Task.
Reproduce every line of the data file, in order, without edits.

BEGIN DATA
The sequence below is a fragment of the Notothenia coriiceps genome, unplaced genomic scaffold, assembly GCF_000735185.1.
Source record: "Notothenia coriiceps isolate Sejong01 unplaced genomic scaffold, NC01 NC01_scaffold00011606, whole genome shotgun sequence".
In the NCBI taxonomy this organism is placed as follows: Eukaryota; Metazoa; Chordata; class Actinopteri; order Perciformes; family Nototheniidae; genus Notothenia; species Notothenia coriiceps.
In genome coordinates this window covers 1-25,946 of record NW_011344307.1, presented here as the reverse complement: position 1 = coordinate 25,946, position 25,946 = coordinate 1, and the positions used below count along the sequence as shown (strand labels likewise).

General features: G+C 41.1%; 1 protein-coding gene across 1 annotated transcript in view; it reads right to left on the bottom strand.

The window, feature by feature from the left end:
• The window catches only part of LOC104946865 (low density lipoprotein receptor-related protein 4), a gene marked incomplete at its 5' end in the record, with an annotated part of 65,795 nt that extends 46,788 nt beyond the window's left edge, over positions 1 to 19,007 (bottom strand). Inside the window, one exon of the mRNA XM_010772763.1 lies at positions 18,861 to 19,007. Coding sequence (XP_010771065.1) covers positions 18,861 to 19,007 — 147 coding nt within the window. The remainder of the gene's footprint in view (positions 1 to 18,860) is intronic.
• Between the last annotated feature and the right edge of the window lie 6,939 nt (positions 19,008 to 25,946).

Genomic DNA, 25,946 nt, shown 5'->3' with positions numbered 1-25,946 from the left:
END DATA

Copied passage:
The sequence below is a fragment of the Notothenia coriiceps genome, unplaced genomic scaffold, assembly GCF_000735185.1.
Source record: "Notothenia coriiceps isolate Sejong01 unplaced genomic scaffold, NC01 NC01_scaffold00011606, whole genome shotgun sequence".
In the NCBI taxonomy this organism is placed as follows: Eukaryota; Metazoa; Chordata; class Actinopteri; order Perciformes; family Nototheniidae; genus Notothenia; species Notothenia coriiceps.
In genome coordinates this window covers 1-25,946 of record NW_011344307.1, presented here as the reverse complement: position 1 = coordinate 25,946, position 25,946 = coordinate 1, and the positions used below count along the sequence as shown (strand labels likewise).

General features: G+C 41.1%; 1 protein-coding gene across 1 annotated transcript in view; it reads right to left on the bottom strand.

The window, feature by feature from the left end:
• The window catches only part of LOC104946865 (low density lipoprotein receptor-related protein 4), a gene marked incomplete at its 5' end in the record, with an annotated part of 65,795 nt that extends 46,788 nt beyond the window's left edge, over positions 1 to 19,007 (bottom strand). Inside the window, one exon of the mRNA XM_010772763.1 lies at positions 18,861 to 19,007. Coding sequence (XP_010771065.1) covers positions 18,861 to 19,007 — 147 coding nt within the window. The remainder of the gene's footprint in view (positions 1 to 18,860) is intronic.
• Between the last annotated feature and the right edge of the window lie 6,939 nt (positions 19,008 to 25,946).

Genomic DNA, 25,946 nt, shown 5'->3' with positions numbered 1-25,946 from the left: